Sunday, March 15, 2009

Gardner's Guide to the Screenplay by Julie Selbo

Julie Selbo. Gardner’s Guide to the Screenplay: From Idea to Successful Script. Washington, D.C.: Garth Gardner Co.m 2007.

The writer states there is an Eleven Step Story Structure to classic storytelling of a character’s storyline.

First, a writer must come up with an idea that will strike the audience’s emotions. A story needs to describer characters and present how they change through the presentation. The characters should stir the audience’s interest and the story should show a character arc.

Ideas can come from reality, which are generally more unusual then fictitious ideas. Note if someone else holds the rights to a story in reality. A story can be high concept, which is described in a few words, or low concept, which requires more description. A screenplay could fit a particular genre since many choose which films to see by genre.

Most first draft screenplays are around 100 pages.

Act One had to set a tone, indicate the genre, describe what a protagonist needs or wants, present supporting characters, present the story, show the back story, provide an inciting incident, show conflict, and end with the first plot point.

The more that can be shown visually, the better.

Act Two presents confrontations, complications facing the protagonist, the stakes for the protagonist’s goals are elevated, more obstacles to those goals emerge, and a crisis ensues.

Act Three presents the climax of the story, resolves the story, and indicates the future results.

The 11 Step Structure is as follows: 1. Show the character goals and why those goals are important. 2. Show the character pursing the goals. 3. Present a reason why the character doesn’t obtain the goals, 4. Give the character a second chance at the goals, 5. Present conflicts over whether the character should take the second chance. 6. Present the character deciding to take the second chance, 7. Have the character taking the second chance, 8. Have the path to the second chance appear impossible, 9. Create a crisis to the story, 10. Provide the climax, and 11. Allow a truth to successfully resolve the character’s story.

All the character’s goals, including immediate goals that contribute to the plot, should tie-in to the character’s overall wants, which demonstrated character.

A character has to achieve an overall want in a logical manner.

The thing that denies a character’s goals should be large enough that a new way to the goal must be found.

There must be conflicts along the path.

The main character needs to pursue the goal above all the conflicts.

The continued path must be one that is denied in a grand manner.

The inability to again reach the goal must test the main character.

A crisis needs to force the main character to question but then decide to continue to reach the goal.

The climax should force the main character to use unforeseen emotional and/or physical abilities.

After the goal has been reached, a truth must emerge that resolves the story.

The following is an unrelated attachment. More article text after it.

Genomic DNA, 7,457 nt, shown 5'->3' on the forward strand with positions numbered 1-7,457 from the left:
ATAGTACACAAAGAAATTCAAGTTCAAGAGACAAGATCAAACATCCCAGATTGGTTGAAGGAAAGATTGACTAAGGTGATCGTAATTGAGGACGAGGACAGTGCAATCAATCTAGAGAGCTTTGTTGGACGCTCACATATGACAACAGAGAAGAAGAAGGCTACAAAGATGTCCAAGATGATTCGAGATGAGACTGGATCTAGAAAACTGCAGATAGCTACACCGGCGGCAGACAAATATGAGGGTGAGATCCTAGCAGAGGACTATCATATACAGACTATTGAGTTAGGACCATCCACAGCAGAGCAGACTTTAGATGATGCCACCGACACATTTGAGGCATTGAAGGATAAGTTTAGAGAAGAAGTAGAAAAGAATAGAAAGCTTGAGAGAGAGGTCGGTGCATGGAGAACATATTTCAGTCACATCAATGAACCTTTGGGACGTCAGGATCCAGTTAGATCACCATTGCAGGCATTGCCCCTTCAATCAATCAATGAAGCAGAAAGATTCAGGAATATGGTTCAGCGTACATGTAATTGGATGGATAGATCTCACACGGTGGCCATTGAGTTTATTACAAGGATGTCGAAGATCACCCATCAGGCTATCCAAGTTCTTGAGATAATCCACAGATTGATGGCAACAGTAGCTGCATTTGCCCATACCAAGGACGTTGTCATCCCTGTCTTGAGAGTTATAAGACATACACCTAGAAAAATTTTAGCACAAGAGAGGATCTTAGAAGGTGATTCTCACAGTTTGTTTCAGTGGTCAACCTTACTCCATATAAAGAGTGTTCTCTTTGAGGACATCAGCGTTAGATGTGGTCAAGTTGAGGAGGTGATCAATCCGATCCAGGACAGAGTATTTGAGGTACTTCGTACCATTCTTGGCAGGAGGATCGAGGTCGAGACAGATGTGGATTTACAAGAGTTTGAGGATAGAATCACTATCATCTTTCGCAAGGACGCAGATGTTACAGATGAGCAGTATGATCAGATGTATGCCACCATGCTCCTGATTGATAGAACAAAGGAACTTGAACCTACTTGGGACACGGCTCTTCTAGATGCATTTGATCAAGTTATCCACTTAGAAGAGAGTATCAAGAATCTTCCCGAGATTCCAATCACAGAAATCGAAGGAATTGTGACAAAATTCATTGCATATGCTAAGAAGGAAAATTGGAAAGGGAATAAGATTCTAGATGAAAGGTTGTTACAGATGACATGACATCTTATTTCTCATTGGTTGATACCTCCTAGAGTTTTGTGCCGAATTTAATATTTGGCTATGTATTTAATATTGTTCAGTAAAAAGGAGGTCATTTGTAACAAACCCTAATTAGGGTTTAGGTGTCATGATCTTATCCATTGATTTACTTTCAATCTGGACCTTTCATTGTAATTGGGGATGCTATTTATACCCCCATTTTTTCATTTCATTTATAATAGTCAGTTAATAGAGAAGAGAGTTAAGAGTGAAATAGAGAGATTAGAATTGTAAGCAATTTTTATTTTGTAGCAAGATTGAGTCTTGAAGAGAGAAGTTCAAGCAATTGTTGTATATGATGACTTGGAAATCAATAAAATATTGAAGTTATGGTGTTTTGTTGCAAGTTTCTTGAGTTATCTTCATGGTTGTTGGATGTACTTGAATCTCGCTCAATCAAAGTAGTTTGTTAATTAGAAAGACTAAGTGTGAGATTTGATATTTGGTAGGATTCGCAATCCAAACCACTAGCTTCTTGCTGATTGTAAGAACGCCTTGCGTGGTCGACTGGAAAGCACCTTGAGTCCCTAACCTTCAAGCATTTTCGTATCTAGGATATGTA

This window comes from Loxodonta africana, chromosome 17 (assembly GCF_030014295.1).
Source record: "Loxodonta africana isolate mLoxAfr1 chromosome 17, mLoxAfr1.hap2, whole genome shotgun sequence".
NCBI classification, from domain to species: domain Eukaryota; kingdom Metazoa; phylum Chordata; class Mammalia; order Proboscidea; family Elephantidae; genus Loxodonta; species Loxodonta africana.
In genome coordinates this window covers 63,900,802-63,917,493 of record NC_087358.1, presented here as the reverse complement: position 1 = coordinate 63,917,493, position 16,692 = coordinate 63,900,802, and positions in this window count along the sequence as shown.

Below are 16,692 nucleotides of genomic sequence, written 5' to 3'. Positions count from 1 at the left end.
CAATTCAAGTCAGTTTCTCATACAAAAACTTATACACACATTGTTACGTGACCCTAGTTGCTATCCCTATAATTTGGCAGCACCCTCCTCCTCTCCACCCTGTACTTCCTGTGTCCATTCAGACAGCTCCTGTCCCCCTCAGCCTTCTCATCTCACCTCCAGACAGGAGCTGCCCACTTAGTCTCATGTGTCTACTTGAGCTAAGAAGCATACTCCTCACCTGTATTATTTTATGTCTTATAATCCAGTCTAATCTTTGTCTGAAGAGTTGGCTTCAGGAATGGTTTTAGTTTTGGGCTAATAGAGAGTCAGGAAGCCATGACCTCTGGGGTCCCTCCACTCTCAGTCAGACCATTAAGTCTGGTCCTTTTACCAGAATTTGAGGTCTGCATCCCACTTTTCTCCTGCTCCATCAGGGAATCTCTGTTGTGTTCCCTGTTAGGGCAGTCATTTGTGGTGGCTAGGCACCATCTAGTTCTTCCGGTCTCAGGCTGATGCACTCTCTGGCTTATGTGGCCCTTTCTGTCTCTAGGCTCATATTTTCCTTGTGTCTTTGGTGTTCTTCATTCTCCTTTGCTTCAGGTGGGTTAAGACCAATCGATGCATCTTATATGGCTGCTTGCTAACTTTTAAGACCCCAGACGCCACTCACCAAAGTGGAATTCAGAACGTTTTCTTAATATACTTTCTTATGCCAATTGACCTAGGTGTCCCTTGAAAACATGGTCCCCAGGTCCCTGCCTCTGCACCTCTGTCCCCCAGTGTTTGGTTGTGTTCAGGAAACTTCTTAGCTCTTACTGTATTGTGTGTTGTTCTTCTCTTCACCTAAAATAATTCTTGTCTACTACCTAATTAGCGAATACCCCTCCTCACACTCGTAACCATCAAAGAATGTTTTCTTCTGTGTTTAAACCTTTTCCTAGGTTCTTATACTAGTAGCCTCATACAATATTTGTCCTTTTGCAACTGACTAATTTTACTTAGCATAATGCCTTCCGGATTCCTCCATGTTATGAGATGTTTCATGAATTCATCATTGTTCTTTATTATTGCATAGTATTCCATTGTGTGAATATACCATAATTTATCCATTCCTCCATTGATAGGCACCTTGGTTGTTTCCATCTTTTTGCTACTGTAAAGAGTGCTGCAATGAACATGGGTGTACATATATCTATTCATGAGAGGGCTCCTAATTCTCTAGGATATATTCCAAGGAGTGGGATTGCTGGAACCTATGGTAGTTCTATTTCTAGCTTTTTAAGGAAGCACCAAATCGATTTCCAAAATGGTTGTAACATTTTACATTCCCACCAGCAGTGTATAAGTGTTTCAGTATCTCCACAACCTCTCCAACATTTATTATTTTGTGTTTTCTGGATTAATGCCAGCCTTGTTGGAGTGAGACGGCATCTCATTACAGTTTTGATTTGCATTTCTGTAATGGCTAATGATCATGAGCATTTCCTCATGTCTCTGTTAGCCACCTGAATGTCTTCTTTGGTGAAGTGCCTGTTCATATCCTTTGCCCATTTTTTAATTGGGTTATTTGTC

A story should find its proper rhythm.

A character must act consistently.

The story must change the character.

The antagonist should be strong and pose great difficulties for the protagonist to overcome.

A protagonist should have strong relations with other characters, be they allies, mentors, or rivals.

Audience should learn who the characters are.

Characters should have secrets that are revealed later.

The plot should show key information about the main character.

A character should move by visual actions than by dialogue.

The screenwriter should know the basic ending, but not necessarily all the scenes, before beginning to write. The ending guides the beginning. A good story should have surprise elements.

An inciting incident should deviate the main character from a normal path into the story.

A story should be only about one thing.

The protagonist’s story should be the main focus throughout the story.

An audience should get to know the characters, especially the main characters. Yet the story should not be delayed too long.

The film should move the protagonist along a series of events. When writing, try thinking of what the worst possible obstacle would be thrown at the protagonist.

The story must have lots of conflict.

Subplots can add comedy or drama while helping to move the main plot forward. They can provide insight or create new obstacles. Supporters should intensity matters for the main character.

A “beat” should be written into a screenplay only to signify a highly emotional or tense scene or where no words can be used. It should never be used to suggestion acting direction.

The writing should be strong enough to allow a director or actor to realize how a role should be played.

Acting direction should be written only when the story depends upon the direction, as in when the actor has a line with a hidden contrary meaning.

Every scene, and sequence of scenes, must keep moving the story forward.

The author recommends screenwriters to think sequentially about the story to organize thoughts. Search for the best story sequence.

A screenwriter needs to know what exposition needs to shown about characters and how to show it. Exposition must relate to the story. It is generally better to present something visually, with exposition, than through dialogue.

Attitude should come through in dialogue. Write as people speak. Often this is in incomplete sentences or using just one word. Dialogue should move the story forward.